Chief Keef’s Grandma Kills His Street Cred: “How Can He Be Doing All That Gang Stuff When He’s Always Home?”

Chief Keef’s Grandma Kills His Street Cred: “How Can He Be Doing All That Gang Stuff When He’s Always Home?”

Chicago rapper Chief Keef‘s grandmother has stepped up to defend him in light of murder connection reports after he allegedly mocked the fatal shooting of hip-hop rival Lil JoJo last week.

According to Margaret “Granny” Carter, Keef’s rap persona is far from his actual self.

“Let’s be real, I’m always saying, ‘Cut that down, turn that off, that’s too loud’ when he’s doing all that music,” Carter said. “And girls is his thing. Girls, girls, girls. I get sick of all them girls.” All Chief Keef’s bad-boy bluster — and the police investigation into his gang ties regarding Coleman’s murder — “ain’t nothing but bull stuff,” Carter said. “How can he be doing all that gang stuff when he’s always home and when he’s not at home he’s out of town with me or his uncle. . . . And where’s this gang at? In my kitchen? In my basement? Where they at? In my refrigerator where he go all the time?” Carter said, referring her grandson’s regular routine around the house. “Look, I’m granny. That’s what they call me and I didn’t grow up with none of that mess. That don’t go in my god—- house.” (Sun-Times)

She also said Keef has used his overnight fame to help persuade his cousins to disassociate themselves from potential violence.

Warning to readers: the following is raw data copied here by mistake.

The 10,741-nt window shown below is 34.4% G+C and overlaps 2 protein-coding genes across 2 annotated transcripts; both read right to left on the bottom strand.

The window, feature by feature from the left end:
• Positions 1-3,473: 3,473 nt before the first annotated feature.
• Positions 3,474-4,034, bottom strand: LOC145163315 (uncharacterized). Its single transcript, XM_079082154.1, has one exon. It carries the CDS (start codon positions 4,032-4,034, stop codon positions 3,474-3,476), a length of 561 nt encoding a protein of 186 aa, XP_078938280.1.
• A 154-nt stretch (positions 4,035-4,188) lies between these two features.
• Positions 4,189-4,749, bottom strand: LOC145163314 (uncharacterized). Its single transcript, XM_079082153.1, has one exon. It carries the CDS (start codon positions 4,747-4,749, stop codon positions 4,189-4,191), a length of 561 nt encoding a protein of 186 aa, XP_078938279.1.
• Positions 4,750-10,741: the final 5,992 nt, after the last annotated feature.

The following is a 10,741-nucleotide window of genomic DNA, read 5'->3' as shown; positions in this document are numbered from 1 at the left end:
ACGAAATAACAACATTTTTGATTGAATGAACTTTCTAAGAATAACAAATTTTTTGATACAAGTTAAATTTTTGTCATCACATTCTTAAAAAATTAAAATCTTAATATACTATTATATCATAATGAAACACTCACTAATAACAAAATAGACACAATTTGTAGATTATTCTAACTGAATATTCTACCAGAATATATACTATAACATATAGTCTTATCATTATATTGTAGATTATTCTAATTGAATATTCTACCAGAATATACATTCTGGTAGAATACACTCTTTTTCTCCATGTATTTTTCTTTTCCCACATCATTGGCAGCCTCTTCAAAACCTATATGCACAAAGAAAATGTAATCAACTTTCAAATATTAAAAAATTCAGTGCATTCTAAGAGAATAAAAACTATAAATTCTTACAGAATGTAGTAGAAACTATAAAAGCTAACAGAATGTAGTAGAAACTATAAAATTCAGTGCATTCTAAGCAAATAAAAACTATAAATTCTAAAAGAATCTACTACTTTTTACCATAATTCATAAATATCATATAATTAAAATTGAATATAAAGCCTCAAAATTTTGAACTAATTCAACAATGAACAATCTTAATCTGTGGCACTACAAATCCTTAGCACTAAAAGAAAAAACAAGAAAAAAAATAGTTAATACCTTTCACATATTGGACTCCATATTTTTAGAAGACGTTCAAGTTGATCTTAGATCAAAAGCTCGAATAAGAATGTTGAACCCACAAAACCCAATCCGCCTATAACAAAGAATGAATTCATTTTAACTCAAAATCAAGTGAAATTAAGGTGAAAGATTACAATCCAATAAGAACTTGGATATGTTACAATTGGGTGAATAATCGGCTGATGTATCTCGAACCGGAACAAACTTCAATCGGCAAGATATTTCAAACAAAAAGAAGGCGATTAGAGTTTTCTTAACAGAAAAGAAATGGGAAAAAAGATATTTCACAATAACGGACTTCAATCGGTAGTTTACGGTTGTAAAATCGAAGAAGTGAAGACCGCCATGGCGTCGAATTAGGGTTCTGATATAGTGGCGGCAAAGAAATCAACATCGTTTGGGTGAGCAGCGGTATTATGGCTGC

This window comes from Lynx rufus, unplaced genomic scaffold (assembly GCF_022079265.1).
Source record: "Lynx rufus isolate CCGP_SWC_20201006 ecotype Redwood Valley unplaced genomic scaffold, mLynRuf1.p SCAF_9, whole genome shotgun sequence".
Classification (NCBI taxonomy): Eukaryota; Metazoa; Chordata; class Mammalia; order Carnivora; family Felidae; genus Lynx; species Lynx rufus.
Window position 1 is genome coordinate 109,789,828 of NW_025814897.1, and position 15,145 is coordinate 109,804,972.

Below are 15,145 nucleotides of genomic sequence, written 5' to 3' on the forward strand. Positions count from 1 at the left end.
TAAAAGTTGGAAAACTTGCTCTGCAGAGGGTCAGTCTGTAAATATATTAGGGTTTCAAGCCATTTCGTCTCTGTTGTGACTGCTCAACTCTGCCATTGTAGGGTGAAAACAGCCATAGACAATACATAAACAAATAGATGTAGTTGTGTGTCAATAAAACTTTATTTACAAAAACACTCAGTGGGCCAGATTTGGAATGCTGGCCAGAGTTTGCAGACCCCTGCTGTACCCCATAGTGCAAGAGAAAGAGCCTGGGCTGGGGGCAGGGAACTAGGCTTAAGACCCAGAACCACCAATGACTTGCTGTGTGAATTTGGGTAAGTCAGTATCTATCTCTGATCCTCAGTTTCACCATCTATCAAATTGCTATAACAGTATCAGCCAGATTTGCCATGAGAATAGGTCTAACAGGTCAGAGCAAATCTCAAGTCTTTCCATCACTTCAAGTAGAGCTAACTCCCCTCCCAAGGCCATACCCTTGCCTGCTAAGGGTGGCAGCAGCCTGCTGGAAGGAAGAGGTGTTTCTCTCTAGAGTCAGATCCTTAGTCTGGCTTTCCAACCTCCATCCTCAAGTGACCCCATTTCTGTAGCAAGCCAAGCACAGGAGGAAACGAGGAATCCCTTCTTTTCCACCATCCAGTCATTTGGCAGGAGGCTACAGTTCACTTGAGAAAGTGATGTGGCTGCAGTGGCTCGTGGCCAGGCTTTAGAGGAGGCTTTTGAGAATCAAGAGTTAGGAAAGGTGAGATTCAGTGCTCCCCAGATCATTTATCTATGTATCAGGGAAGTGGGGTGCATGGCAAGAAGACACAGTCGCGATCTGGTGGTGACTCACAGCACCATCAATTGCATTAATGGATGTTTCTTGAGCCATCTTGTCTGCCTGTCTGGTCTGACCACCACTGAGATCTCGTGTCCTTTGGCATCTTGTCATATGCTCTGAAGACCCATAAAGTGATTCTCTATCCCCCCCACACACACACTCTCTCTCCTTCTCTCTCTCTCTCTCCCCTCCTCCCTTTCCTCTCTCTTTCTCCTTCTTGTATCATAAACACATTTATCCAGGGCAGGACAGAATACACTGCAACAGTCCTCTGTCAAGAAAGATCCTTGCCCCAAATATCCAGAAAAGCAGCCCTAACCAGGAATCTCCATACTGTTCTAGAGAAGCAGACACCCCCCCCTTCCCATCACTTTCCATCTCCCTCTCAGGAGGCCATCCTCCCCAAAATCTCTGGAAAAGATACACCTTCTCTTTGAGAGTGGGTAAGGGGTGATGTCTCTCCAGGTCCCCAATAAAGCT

In fact, Carter said Chief Keef used his new rap star status to steer his older cousins away from a thug’s life. “He says, ‘You don’t have to do what you doing,’ ” Carter said. “And they say, ‘My little cousin pulled me out of the street.’ ” What rap fans hear in Chief Keef’s songs is what he sees around him — not what he does, she said. And Granny says she’s always been tough on her grandson, who she said got kicked out of school for saying “something stupid.” “I be on his a– all the time. I’m on his a– now,” she said. “I tell him, ‘Things will not go right if you don’t do it right.'” (Sun-Times)

Over the weekend, the teenage rapper sent out his condolences to the family of slain rapper Lil JoJo.

“I appreciate music, so I’m going to focus on that and sign off of Twitter I won’t have anything to say until my album drop 11/27 #R.I.Pjojo,” Chief Keef tweeted September 8th.

“i got a LOTTA sh*t 2 say but this aint da place…my music is. i love chicago & i wanna make this sh*t big for us! tell our story. #300″

“since i was put in a messed up spot i think that i finna sign off this twitter sh*t for awhile or at least til my album drops on 11/27″

“album comin 11/27..maybe sooner. fredo gbe mixtape comin soon 2.” (Chief Keef’s Twitter)

Lil JoJo lost his life to gun violence last week in Chicago.

According to the Chicago Sun-Times, Lil JoJo, 18, whose real name is Joseph Coleman, was gunned down at 7:30 p.m. on Tuesday on a street in the Englewood neighborhood of Chicago. He had been engaged in a running war of words with several rival rappers, among them Chief Keef, who is 17. But Mr. Coleman also had been feuding with a local street gang, the Black Disciples, and the police were investigating whether his death was connected to that dispute, the Sun-Times reported, quoting the police. Hours after the murder, a message appeared on Chief Keef’s Twitter account that appeared to make light of Mr. Coleman’s death. The message drew angry responses from many of Chief Keef’s followers on Twitter. He later sent a message suggesting that his account had been hacked. (New York Times)



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